We all have our own peculiar little habits that are deeply ingrained in our routine, don’t we? Some of us always put on the socks before the trousers. Others check their phones as soon as they wake up. These aren’t conscious decisions, but rather things that we simply do without really thinking about it, usually because someone told us to do it a long time ago, or we saw someone doing it and assumed that was the “right” way. When we teach, we also have out little habits,...

Translanguaging is a term that was first coined in 1994 as trawsieithu (translanguaging in Welsh) by Welsh researcher Cen Williams in order to refer to the processes in which English and Welsh were used for different reasons and purposes in the same class. For example, students would read or listen to content in English and talk about it in Welsh. Ofelia Garcia made the term more popular in her book Bilingual Education in the 21st Century: A Global Perspective (2009) and later in Translanguaging: Language, Bilingualism and Education...

Scene 1: Big conference in Brazil. The speaker, a Brazilian, goes onto the stage to begin her plenary session. While she speaks, you notice she makes some mistakes, pronunciation mistakes, grammar mistakes, but the content of her presentation is relevant and she manages to get her message across. At the end of her talk, you hear teachers, the vast majority of them Brazilians, commenting on the mistakes and criticising the presenter. Scene 2: Same big conference. The presenter on the stage is not a native speaker of English, and...

There are many English language teaching professionals working under this umbrella term in specific areas such as English as a foreign language or English in the public sector. The diversity of smaller groups may be  a great opportunity for professionals aiming at increasing their repertoire of experiences as they have the chance to discuss the different contexts in online groups, courses or large events, such as the BRAZ-TESOL International Conference. One of the common complaints among teachers in our field is the fact that we are not often respected...

It was two years ago today that I wrote a post for this same blog entitled Why don’t we talk about writing? The 15th BRAZ-TESOL International Conference had just ended and I discussed why there were so few talks on the subject of writing and why not many people chose to attend them, mine included. I was disappointed with the small turnout in my talk with my colleague Silvia Caldas, and also with the very little focus on this subject in conferences in general, and I conjectured why this...

One of the most intriguing new concepts around bilingual education in the 21st century is translanguaging. According to Ofelia Garcia in her book Bilingual Education in the 21st Century - A Global Perspective, translanguaging is "the act performed by bilinguals of accessing different linguistic features or various modes of what are described as autonomous languages, in order to maximize communicative potential" (Ofelia García, 2009: 140). But what is it in practical terms? Think back of the time when you only knew one language. You were limited to one linguistic code, to one...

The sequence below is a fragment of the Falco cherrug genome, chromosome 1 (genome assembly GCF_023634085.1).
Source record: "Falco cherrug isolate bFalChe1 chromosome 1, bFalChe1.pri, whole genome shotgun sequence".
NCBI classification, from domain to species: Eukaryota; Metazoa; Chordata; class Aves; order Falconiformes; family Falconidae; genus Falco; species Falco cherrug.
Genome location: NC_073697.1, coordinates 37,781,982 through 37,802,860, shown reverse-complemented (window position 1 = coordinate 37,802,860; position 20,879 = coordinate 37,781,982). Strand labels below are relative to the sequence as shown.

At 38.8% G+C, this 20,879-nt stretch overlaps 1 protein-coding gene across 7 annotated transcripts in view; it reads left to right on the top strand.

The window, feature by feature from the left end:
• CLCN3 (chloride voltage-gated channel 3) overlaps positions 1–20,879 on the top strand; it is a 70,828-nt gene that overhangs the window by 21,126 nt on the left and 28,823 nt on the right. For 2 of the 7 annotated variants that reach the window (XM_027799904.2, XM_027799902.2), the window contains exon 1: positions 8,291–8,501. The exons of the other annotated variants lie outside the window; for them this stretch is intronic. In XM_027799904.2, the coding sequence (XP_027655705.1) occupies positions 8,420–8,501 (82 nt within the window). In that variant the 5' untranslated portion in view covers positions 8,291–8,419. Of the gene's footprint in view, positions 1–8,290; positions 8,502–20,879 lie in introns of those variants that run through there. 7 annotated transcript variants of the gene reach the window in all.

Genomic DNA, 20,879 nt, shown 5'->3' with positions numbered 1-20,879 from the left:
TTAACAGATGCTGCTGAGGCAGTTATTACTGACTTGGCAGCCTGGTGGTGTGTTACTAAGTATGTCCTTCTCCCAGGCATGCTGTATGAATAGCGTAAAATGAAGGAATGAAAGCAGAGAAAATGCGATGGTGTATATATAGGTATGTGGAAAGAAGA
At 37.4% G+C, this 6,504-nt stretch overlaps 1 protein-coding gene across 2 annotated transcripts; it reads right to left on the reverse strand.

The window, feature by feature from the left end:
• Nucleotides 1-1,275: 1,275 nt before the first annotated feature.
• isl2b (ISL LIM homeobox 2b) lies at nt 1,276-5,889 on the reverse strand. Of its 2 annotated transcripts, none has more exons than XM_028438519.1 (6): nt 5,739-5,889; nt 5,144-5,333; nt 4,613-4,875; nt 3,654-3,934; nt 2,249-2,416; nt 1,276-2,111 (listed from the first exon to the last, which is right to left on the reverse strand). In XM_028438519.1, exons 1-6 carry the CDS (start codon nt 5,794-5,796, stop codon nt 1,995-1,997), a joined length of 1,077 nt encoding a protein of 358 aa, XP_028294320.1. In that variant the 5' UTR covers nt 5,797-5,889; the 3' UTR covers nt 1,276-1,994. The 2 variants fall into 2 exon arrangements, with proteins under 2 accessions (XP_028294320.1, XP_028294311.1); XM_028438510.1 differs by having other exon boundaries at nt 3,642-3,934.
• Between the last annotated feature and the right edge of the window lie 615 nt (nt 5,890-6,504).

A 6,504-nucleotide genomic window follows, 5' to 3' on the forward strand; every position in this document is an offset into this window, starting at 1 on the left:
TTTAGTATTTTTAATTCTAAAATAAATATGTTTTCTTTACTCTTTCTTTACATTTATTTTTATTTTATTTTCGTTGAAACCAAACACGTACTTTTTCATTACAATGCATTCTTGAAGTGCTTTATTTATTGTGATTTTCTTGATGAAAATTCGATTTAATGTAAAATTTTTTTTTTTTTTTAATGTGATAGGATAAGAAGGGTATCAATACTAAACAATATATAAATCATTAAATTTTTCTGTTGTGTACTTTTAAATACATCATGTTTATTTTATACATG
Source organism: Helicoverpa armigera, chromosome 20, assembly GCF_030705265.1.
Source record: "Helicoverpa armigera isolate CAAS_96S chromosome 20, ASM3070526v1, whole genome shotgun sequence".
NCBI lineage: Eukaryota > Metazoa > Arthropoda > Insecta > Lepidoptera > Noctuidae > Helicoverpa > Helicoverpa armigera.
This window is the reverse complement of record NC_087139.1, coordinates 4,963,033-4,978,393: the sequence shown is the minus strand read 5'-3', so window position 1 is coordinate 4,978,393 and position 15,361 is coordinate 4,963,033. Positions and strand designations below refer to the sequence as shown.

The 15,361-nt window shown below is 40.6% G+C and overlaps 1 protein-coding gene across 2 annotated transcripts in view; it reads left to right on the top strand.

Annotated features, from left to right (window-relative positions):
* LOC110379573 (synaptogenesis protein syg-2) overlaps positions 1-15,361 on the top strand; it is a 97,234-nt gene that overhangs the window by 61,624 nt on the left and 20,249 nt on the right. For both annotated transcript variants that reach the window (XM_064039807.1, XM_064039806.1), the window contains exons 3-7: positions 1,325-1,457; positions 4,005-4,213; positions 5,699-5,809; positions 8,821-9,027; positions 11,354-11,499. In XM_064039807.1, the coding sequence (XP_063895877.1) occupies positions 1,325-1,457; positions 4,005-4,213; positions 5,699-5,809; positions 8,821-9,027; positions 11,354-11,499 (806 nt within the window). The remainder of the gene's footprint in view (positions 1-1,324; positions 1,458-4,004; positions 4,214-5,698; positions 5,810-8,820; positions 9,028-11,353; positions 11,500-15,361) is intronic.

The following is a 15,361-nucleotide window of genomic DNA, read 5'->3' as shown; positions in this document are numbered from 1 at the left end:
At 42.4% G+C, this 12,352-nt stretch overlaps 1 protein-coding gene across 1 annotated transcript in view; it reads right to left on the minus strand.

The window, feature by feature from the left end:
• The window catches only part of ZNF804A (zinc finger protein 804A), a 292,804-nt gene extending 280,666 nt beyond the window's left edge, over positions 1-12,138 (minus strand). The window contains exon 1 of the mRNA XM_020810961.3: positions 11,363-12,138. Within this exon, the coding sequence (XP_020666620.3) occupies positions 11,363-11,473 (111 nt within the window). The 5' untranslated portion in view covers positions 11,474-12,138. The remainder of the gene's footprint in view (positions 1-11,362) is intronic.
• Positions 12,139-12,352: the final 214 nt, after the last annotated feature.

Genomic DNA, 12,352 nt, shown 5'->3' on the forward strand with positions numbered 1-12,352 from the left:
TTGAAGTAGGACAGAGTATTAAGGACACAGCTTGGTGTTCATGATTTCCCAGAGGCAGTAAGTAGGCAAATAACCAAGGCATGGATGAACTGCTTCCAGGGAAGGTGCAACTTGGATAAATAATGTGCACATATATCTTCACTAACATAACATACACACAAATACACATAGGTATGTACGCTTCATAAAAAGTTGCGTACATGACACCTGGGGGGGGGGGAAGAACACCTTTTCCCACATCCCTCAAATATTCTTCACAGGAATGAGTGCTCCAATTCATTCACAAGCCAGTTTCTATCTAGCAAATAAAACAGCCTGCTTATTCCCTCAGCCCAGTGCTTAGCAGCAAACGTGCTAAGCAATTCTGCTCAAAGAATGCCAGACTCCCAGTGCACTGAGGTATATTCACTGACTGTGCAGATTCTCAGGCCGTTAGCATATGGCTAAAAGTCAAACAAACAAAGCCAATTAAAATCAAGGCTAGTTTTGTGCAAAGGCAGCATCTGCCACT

The most important single characteristic of the flipped classroom is the fact that classroom time is not used for content presentation, but rather for group discussions about students' findings and further investigation. So, going back to the two questions I’ve asked on my first post, on the 6th of June, I believe we already have an interesting answer to the first question. (What to do? Flip the classroom.) But we still need ideas on how to start the journey. A good way to start flipping your classes is to...

There’s a woman with a standing microphone next to a wooden stool on a stage. She speaks for about an hour and the paying audience laughs every now and then. What is this? It’s a stand-up comedy. Or maybe it isn’t. Oftentimes, when we are working on skills in a language class, we treat genres as something simple to identify. You see the characteristics of the the text, you can tell the genre, or so we would like to think. Sometimes we can do that even before reading or listening...

Criticism hurts. Hence, it can be stressful, tense and sometimes traumatic. Still, it is such a natural part of life, including professional life, that knowing how to make the best out of it is an important skill for us to keep emotionally healthy. Below I list a few aspects to consider and that can prove useful in our field. Criticism or feedback? We are faced with criticism on a regular basis and no matter where it comes from, we have to learn if it is meant to be...

CLIL has been the starting point for the majority of bilingual education programs and methodologies across the globe. Born in 1994 with the establishment of the European Community, CLIL was an attempt to standardize bilingual education approaches within the comunity, or at least to determine a range of  practices that, based on a common concept, could be considered efficient to lead to various levels of bilingualism. That's what David Marsh (the leader of the group that coined the term in the 90s) call "the many faces of CLIL". The...